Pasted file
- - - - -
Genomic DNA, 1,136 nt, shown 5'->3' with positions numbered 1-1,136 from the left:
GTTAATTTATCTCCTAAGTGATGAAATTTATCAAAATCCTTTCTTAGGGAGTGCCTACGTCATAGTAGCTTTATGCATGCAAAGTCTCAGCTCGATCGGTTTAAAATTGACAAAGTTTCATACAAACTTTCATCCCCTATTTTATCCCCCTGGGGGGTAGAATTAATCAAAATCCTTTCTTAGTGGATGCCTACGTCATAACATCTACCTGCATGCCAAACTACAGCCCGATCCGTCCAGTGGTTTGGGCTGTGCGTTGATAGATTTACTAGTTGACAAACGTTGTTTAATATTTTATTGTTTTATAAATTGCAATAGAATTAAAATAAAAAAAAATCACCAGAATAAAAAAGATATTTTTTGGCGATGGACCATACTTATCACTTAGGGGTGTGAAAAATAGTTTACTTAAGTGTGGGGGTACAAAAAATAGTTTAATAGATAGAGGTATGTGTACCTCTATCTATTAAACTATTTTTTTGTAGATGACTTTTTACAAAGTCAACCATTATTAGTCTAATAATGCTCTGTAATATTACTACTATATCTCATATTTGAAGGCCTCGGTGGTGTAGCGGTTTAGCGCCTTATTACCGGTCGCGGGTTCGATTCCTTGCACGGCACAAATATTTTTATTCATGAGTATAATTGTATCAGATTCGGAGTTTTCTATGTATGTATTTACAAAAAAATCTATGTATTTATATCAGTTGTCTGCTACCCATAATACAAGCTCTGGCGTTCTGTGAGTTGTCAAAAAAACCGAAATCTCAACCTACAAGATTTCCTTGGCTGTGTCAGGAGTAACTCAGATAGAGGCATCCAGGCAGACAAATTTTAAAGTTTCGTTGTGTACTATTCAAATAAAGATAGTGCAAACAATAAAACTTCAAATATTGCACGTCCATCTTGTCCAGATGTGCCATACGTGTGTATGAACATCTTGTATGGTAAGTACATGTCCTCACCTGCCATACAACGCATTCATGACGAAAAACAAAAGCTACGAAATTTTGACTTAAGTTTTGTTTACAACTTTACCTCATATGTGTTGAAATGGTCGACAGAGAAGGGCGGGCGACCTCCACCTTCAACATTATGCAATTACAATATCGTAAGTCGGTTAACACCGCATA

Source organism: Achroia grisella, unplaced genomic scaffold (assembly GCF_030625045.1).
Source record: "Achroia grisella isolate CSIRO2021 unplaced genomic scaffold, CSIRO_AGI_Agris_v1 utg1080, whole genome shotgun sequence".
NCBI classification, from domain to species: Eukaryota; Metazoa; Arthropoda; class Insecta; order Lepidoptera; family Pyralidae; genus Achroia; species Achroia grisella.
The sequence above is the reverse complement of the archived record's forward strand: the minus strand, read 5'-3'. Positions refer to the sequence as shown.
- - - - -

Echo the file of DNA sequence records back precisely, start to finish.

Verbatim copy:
Genomic DNA, 1,136 nt, shown 5'->3' with positions numbered 1-1,136 from the left:
GTTAATTTATCTCCTAAGTGATGAAATTTATCAAAATCCTTTCTTAGGGAGTGCCTACGTCATAGTAGCTTTATGCATGCAAAGTCTCAGCTCGATCGGTTTAAAATTGACAAAGTTTCATACAAACTTTCATCCCCTATTTTATCCCCCTGGGGGGTAGAATTAATCAAAATCCTTTCTTAGTGGATGCCTACGTCATAACATCTACCTGCATGCCAAACTACAGCCCGATCCGTCCAGTGGTTTGGGCTGTGCGTTGATAGATTTACTAGTTGACAAACGTTGTTTAATATTTTATTGTTTTATAAATTGCAATAGAATTAAAATAAAAAAAAATCACCAGAATAAAAAAGATATTTTTTGGCGATGGACCATACTTATCACTTAGGGGTGTGAAAAATAGTTTACTTAAGTGTGGGGGTACAAAAAATAGTTTAATAGATAGAGGTATGTGTACCTCTATCTATTAAACTATTTTTTTGTAGATGACTTTTTACAAAGTCAACCATTATTAGTCTAATAATGCTCTGTAATATTACTACTATATCTCATATTTGAAGGCCTCGGTGGTGTAGCGGTTTAGCGCCTTATTACCGGTCGCGGGTTCGATTCCTTGCACGGCACAAATATTTTTATTCATGAGTATAATTGTATCAGATTCGGAGTTTTCTATGTATGTATTTACAAAAAAATCTATGTATTTATATCAGTTGTCTGCTACCCATAATACAAGCTCTGGCGTTCTGTGAGTTGTCAAAAAAACCGAAATCTCAACCTACAAGATTTCCTTGGCTGTGTCAGGAGTAACTCAGATAGAGGCATCCAGGCAGACAAATTTTAAAGTTTCGTTGTGTACTATTCAAATAAAGATAGTGCAAACAATAAAACTTCAAATATTGCACGTCCATCTTGTCCAGATGTGCCATACGTGTGTATGAACATCTTGTATGGTAAGTACATGTCCTCACCTGCCATACAACGCATTCATGACGAAAAACAAAAGCTACGAAATTTTGACTTAAGTTTTGTTTACAACTTTACCTCATATGTGTTGAAATGGTCGACAGAGAAGGGCGGGCGACCTCCACCTTCAACATTATGCAATTACAATATCGTAAGTCGGTTAACACCGCATA

Source organism: Achroia grisella, unplaced genomic scaffold (assembly GCF_030625045.1).
Source record: "Achroia grisella isolate CSIRO2021 unplaced genomic scaffold, CSIRO_AGI_Agris_v1 utg1080, whole genome shotgun sequence".
NCBI classification, from domain to species: Eukaryota; Metazoa; Arthropoda; class Insecta; order Lepidoptera; family Pyralidae; genus Achroia; species Achroia grisella.
The sequence above is the reverse complement of the archived record's forward strand: the minus strand, read 5'-3'. Positions refer to the sequence as shown.